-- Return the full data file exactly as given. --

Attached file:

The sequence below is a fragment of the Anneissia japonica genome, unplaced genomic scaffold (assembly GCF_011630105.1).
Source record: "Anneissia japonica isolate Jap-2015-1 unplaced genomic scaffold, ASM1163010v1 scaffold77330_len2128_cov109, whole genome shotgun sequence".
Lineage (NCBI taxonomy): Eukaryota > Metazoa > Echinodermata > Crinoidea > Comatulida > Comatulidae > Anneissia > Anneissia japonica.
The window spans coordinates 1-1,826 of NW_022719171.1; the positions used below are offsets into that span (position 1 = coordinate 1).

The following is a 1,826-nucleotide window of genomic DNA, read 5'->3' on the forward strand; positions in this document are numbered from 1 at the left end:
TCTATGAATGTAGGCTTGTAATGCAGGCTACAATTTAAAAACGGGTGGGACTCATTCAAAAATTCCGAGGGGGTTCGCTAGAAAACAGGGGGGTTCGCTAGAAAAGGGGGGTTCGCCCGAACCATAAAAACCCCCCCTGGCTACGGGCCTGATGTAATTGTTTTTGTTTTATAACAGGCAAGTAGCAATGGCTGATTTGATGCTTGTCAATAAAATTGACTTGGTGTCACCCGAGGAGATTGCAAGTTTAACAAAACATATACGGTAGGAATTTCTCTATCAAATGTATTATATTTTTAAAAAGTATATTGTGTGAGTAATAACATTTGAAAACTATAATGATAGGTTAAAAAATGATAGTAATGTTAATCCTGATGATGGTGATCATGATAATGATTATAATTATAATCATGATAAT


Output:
The sequence below is a fragment of the Anneissia japonica genome, unplaced genomic scaffold (assembly GCF_011630105.1).
Source record: "Anneissia japonica isolate Jap-2015-1 unplaced genomic scaffold, ASM1163010v1 scaffold77330_len2128_cov109, whole genome shotgun sequence".
Lineage (NCBI taxonomy): Eukaryota > Metazoa > Echinodermata > Crinoidea > Comatulida > Comatulidae > Anneissia > Anneissia japonica.
The window spans coordinates 1-1,826 of NW_022719171.1; the positions used below are offsets into that span (position 1 = coordinate 1).

The following is a 1,826-nucleotide window of genomic DNA, read 5'->3' on the forward strand; positions in this document are numbered from 1 at the left end:
TCTATGAATGTAGGCTTGTAATGCAGGCTACAATTTAAAAACGGGTGGGACTCATTCAAAAATTCCGAGGGGGTTCGCTAGAAAACAGGGGGGTTCGCTAGAAAAGGGGGGTTCGCCCGAACCATAAAAACCCCCCCTGGCTACGGGCCTGATGTAATTGTTTTTGTTTTATAACAGGCAAGTAGCAATGGCTGATTTGATGCTTGTCAATAAAATTGACTTGGTGTCACCCGAGGAGATTGCAAGTTTAACAAAACATATACGGTAGGAATTTCTCTATCAAATGTATTATATTTTTAAAAAGTATATTGTGTGAGTAATAACATTTGAAAACTATAATGATAGGTTAAAAAATGATAGTAATGTTAATCCTGATGATGGTGATCATGATAATGATTATAATTATAATCATGATAAT